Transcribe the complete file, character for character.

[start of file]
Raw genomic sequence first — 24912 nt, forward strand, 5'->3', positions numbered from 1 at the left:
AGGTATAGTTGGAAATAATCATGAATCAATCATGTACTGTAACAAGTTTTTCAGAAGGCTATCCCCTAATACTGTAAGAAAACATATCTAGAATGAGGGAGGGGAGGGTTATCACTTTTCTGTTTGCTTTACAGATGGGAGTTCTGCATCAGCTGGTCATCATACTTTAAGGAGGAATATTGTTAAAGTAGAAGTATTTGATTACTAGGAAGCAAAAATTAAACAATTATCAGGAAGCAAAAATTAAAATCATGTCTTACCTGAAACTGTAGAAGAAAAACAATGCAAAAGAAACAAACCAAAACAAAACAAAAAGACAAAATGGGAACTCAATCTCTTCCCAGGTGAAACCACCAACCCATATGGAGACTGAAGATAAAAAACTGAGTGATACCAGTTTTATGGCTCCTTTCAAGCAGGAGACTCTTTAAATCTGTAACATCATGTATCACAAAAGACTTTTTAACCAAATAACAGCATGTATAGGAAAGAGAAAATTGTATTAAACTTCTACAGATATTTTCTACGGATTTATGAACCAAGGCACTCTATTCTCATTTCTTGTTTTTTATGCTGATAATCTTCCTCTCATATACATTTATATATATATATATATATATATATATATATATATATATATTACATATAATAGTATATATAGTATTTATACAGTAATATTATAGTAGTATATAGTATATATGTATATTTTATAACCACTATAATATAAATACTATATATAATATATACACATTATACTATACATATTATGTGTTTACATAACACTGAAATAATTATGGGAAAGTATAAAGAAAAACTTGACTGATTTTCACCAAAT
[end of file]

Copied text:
Raw genomic sequence first — 24912 nt, forward strand, 5'->3', positions numbered from 1 at the left:
AGGTATAGTTGGAAATAATCATGAATCAATCATGTACTGTAACAAGTTTTTCAGAAGGCTATCCCCTAATACTGTAAGAAAACATATCTAGAATGAGGGAGGGGAGGGTTATCACTTTTCTGTTTGCTTTACAGATGGGAGTTCTGCATCAGCTGGTCATCATACTTTAAGGAGGAATATTGTTAAAGTAGAAGTATTTGATTACTAGGAAGCAAAAATTAAACAATTATCAGGAAGCAAAAATTAAAATCATGTCTTACCTGAAACTGTAGAAGAAAAACAATGCAAAAGAAACAAACCAAAACAAAACAAAAAGACAAAATGGGAACTCAATCTCTTCCCAGGTGAAACCACCAACCCATATGGAGACTGAAGATAAAAAACTGAGTGATACCAGTTTTATGGCTCCTTTCAAGCAGGAGACTCTTTAAATCTGTAACATCATGTATCACAAAAGACTTTTTAACCAAATAACAGCATGTATAGGAAAGAGAAAATTGTATTAAACTTCTACAGATATTTTCTACGGATTTATGAACCAAGGCACTCTATTCTCATTTCTTGTTTTTTATGCTGATAATCTTCCTCTCATATACATTTATATATATATATATATATATATATATATATATATATATATTACATATAATAGTATATATAGTATTTATACAGTAATATTATAGTAGTATATAGTATATATGTATATTTTATAACCACTATAATATAAATACTATATATAATATATACACATTATACTATACATATTATGTGTTTACATAACACTGAAATAATTATGGGAAAGTATAAAGAAAAACTTGACTGATTTTCACCAAAT